A person's life is bound to change over the years, making it necessary to make changes to an estate plan. For example, a divorce, remarriage or addition of a child to the family often prompt people in Texas to re-evaluate how they want their assets to be divided upon their death. Additionally, a person may wish to change who will be making financial and medical decisions in the event he or she becomes unable to make such decisions. As time passes, relationships change, potentially prompting revisions.

The importance of estate planning for new parents in Texas

New parents have many things on their minds. For most in Texas, their goals are often focused on meeting the needs of their new child. To many, these tasks include warming bottles and changing diapers. However, ensuring that the proper estate planning documents are in place is also an important part of ensuring that the needs of children are met.

An estate plan is made up of several different documents. These documents describe a person's wishes in regard to asset division and health care decisions in the event a person becomes incapacitated or passes away. Perhaps most importantly for parents, an estate plan names a guardian for dependent children as well as a person to manage an estate in order to provide for said children.

A trust can ensure the well-being of Texas pets

Many households in Texas have pets. In many cases, pet owners consider their pets to be actual members of the family. As such, they deserve equal consideration during the estate planning process. The attorneys at Hayes & Wilson, PLLC, can help pet owners create a pet trust that will help ensure that a pet is cared for even when owners are unable to provide care due to death or incapacitation.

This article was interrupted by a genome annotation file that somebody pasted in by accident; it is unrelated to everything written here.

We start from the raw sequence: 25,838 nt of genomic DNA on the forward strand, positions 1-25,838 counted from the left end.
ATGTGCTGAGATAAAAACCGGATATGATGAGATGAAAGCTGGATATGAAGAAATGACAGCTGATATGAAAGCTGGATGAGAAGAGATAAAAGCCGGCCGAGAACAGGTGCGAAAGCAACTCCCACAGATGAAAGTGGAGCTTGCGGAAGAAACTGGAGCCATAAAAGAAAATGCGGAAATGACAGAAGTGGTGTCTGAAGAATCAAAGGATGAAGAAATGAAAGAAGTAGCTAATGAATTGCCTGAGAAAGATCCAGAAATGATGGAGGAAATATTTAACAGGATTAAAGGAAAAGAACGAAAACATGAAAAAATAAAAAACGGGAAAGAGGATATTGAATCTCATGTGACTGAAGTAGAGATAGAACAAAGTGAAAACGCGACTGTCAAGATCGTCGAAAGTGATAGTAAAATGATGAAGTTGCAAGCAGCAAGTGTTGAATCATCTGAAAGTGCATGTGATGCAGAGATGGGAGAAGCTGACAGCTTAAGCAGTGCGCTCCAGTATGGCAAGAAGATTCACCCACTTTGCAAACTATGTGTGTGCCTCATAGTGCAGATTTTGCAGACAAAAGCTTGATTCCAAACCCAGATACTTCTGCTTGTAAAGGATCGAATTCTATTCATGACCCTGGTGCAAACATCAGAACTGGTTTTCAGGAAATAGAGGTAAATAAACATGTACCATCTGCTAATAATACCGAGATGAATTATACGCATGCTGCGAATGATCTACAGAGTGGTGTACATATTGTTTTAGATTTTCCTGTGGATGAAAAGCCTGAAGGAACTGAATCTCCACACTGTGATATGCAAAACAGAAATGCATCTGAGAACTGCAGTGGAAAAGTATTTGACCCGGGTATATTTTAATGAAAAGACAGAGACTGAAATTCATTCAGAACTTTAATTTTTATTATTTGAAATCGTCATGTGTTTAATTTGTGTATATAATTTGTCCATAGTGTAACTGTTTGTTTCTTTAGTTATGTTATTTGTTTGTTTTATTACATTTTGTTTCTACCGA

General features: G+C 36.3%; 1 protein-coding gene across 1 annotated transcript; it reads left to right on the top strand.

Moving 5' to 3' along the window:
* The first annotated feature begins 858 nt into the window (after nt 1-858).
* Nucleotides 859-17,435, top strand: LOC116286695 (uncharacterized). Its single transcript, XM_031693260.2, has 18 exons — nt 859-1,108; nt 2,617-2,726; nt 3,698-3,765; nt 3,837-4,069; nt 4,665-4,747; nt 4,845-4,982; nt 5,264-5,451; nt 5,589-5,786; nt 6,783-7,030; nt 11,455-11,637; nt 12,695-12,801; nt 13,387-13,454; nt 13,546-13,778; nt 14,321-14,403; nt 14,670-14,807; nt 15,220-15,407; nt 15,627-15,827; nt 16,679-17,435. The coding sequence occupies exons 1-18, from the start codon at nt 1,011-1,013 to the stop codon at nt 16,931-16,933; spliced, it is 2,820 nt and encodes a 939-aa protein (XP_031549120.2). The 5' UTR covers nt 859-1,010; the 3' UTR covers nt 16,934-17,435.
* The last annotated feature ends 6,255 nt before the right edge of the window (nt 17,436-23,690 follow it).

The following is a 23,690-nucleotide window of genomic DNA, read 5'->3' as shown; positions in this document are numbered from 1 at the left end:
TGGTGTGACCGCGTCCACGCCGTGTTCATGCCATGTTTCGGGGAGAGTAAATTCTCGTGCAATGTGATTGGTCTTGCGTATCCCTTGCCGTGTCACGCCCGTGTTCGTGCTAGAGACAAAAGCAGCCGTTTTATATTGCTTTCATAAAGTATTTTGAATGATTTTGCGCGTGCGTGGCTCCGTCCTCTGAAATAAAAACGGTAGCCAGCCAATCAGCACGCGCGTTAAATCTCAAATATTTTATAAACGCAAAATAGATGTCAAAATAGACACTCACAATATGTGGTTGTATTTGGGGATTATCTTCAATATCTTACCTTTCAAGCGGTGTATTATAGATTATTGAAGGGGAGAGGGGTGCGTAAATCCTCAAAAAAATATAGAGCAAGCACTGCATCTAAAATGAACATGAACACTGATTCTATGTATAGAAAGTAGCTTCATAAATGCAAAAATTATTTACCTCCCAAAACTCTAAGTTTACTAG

If additional planning is not undertaken, pets are considered property that is part of an estate. As such, their fates will be determined by state law, perhaps even resulting in the separation of pets who have spent their lives together. Unfortunately, without proper planning the future of beloved pets could be uncertain.

Care planning involves considering incapacitation

The creation of wills and trusts is an extremely important process that helps ease the stress experienced by family members in Texas following the loss of a loved one. However, these tools are not the only part of estate planning. Many people also go through care planning, which includes naming a person to make medical and financial decisions on their behalf should they become incapacitated.

An important tool for this sort of planning is a power of attorney. This allows someone else to make financial decisions for the person should he or she become unable to do so. There are several options when it comes to the creation of such a power. For example, some people may choose to have the power of attorney go into effect immediately. In this scenario, the document granting these powers would be stored in a safe place where the person named as an agent can access it in the event of an emergency.